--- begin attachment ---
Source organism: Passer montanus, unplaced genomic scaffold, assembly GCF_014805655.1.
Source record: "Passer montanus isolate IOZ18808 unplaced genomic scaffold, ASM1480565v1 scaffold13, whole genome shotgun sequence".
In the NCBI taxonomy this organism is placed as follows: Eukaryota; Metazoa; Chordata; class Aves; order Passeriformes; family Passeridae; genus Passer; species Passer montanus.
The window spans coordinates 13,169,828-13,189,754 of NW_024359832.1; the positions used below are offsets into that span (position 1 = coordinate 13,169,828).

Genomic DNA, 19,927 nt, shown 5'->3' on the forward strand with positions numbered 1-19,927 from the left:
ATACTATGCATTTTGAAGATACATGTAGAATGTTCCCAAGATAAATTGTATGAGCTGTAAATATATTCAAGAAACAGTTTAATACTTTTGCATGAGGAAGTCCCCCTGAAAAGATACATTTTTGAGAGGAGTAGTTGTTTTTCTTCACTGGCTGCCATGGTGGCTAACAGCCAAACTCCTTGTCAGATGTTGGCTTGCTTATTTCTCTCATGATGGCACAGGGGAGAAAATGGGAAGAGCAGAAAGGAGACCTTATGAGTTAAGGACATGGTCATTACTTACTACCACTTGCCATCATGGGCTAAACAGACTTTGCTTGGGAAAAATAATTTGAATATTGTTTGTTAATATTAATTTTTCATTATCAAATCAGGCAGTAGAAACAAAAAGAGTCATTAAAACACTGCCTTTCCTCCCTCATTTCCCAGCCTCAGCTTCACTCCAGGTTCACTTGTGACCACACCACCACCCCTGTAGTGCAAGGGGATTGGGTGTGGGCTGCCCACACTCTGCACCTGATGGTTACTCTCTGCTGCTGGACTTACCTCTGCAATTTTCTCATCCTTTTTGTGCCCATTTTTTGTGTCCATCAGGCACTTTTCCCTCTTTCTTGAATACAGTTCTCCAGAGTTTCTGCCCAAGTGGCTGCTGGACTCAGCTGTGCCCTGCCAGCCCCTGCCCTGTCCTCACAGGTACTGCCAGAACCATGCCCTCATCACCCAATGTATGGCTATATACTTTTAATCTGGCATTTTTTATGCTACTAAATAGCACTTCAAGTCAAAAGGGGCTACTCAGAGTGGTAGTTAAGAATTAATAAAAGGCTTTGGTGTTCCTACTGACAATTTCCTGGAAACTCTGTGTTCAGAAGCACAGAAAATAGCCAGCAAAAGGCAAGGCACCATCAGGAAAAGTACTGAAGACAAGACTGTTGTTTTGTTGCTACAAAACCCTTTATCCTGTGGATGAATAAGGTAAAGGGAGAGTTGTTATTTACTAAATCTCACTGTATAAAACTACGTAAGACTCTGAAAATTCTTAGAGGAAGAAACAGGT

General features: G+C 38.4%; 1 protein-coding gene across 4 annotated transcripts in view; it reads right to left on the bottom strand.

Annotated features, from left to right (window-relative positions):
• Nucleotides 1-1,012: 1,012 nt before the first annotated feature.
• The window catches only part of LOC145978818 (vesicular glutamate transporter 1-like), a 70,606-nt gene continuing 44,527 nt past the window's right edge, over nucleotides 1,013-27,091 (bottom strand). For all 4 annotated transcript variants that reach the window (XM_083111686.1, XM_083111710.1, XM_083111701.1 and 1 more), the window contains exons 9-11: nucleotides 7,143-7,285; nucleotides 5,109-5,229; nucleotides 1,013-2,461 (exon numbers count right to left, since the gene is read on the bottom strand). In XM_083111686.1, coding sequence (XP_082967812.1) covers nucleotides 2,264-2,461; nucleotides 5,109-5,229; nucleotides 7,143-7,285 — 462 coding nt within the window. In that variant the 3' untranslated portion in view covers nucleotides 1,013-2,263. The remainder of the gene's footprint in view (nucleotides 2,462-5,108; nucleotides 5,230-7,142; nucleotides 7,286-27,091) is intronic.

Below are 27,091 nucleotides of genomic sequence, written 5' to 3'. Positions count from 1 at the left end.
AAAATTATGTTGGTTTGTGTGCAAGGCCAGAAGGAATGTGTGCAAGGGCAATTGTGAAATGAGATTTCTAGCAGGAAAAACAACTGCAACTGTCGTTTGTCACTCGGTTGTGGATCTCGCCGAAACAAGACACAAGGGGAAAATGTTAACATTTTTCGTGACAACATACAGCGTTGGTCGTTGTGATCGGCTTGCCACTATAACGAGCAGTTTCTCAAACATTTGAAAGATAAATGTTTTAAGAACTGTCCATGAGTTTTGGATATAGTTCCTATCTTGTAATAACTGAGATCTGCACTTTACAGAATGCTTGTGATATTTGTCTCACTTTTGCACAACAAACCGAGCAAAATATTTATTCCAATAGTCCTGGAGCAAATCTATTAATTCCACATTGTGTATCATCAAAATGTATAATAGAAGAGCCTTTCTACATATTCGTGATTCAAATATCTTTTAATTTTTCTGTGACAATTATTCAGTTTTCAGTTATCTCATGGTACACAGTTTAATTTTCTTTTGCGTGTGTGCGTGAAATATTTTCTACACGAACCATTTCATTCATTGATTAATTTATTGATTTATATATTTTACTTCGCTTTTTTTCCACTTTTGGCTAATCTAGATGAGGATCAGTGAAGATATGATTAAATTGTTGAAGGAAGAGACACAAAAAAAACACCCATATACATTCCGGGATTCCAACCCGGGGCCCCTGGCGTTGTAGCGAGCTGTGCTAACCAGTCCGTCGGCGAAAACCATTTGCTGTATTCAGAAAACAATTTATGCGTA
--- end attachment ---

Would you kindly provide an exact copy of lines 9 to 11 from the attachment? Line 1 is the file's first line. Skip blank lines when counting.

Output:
• Nucleotides 1-1,012: 1,012 nt before the first annotated feature.
• The window catches only part of LOC145978818 (vesicular glutamate transporter 1-like), a 70,606-nt gene continuing 44,527 nt past the window's right edge, over nucleotides 1,013-27,091 (bottom strand). For all 4 annotated transcript variants that reach the window (XM_083111686.1, XM_083111710.1, XM_083111701.1 and 1 more), the window contains exons 9-11: nucleotides 7,143-7,285; nucleotides 5,109-5,229; nucleotides 1,013-2,461 (exon numbers count right to left, since the gene is read on the bottom strand). In XM_083111686.1, coding sequence (XP_082967812.1) covers nucleotides 2,264-2,461; nucleotides 5,109-5,229; nucleotides 7,143-7,285 — 462 coding nt within the window. In that variant the 3' untranslated portion in view covers nucleotides 1,013-2,263. The remainder of the gene's footprint in view (nucleotides 2,462-5,108; nucleotides 5,230-7,142; nucleotides 7,286-27,091) is intronic.

Below are 27,091 nucleotides of genomic sequence, written 5' to 3'. Positions count from 1 at the left end.